Saturday, February 11, 2012

Have we outgrown our vocabulary?

A couple of weeks ago now, Professor Jesús Rosales-Ruiz (of the Department of Behavior Analysis at the University of North Texas) gave an esoteric but fascinating talk on the disappearing distinction between respondent (a.k.a. classical) and operant conditioning. By tracing the history of the terms and describing the difficulties that contemporary researchers often encounter when trying to apply them with any consistency, he exposed their contingency and fragility: while they have been extremely useful as springboards to the investigation of how we learn, they may prove not to have any real substance. They might even have brought us far enough that we can safely discard them (and move forward more easily without their dead weight). Wittgenstein once noted how many stubborn philosophical problems are in fact problems of vocabulary; we are sometimes slow to recognize when we've exhausted our terms.

But dying words (and the concepts or categories they name) have something left to teach. By looking closely at their definitional foundations, and then taking note of their specific failures vis-à-vis reality, we can identify some of the perceptual biases that made them so appealing in the first place. The lay distinction between "respondent" and "operant" has always hinged on the question of whether or not a response to a given stimulus (or set of stimuli) is voluntary, whether or not it can be brought under conscious control. But as Jesús described in his talk, even during Skinner's time, the erosion of that distinction was already underway, as physiological responses that had been considered perfectly autonomic (such as blood pressure) were brought through biofeedback under conscious control. More recently (and provocatively), challenges have come from the opposite direction, as individual cells have been observed in response patterns that mimic operant conditioning. As Jesús noted, anytime that relationships between contingencies (in the environment and behavior) grow measurably more consistent, learning is taking place. Our loyalty to the terms "respondent" (or "classical") and "operant" may obscure the complex but unified realities of that process.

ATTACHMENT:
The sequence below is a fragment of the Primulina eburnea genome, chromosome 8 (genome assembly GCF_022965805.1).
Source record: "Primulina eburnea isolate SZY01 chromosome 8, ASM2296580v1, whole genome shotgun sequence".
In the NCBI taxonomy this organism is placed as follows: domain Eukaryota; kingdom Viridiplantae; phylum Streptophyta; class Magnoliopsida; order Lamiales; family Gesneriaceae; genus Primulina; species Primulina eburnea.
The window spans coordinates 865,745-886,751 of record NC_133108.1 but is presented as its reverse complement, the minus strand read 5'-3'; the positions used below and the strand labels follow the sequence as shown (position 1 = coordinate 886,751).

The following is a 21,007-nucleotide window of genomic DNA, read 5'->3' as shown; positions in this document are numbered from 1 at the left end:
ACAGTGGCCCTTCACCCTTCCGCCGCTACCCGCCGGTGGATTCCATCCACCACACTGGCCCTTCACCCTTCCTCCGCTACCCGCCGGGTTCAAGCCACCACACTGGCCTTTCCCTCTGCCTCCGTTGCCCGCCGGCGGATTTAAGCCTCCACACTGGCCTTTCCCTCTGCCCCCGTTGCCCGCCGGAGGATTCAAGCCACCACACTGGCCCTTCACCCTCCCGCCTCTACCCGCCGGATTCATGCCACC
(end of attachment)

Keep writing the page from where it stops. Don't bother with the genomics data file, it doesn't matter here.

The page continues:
Among the phenomena resistant to any simple respondent/operant dichotomy has been the tendency of certain behaviors to wander from unconscious to conscious and back to unconscious "control." We're all familiar with this dynamic as it applies to our assimilation of complex skills. The famous four stages of competence trace the general pattern, from unconscious incompetence (we don't know we can't do something), to conscious incompetence (we know we can't do it), to conscious competence (we can do it with great mental effort and focus), to unconscious competence (we can do it without effort and without conscious focus). If I'm a skilled driver, or soccer player, or surgeon, as long as the given challenge falls within the range of what is well-known to me and therefore predictable, the relationship between the contingencies of the environment and the contingencies of my behavior may be so consistent as to appear reflexive, and I will hardly have the sense that I am making a voluntary decision at any juncture. Only novelty is likely to wake me from the dream of competence and force me back into a state of conscious engagement.

"Respondent" and "operant," like "unconscious" and "conscious," may only describe different modes of energetic expenditure. The brain is a highly economical organ, a regular Bartleby when it comes to the heavy lifting required for conscious thought. ("I would prefer not to.") That said, it is much more active at an unconscious level than we generally give it credit for being.

Image by Jolyon.

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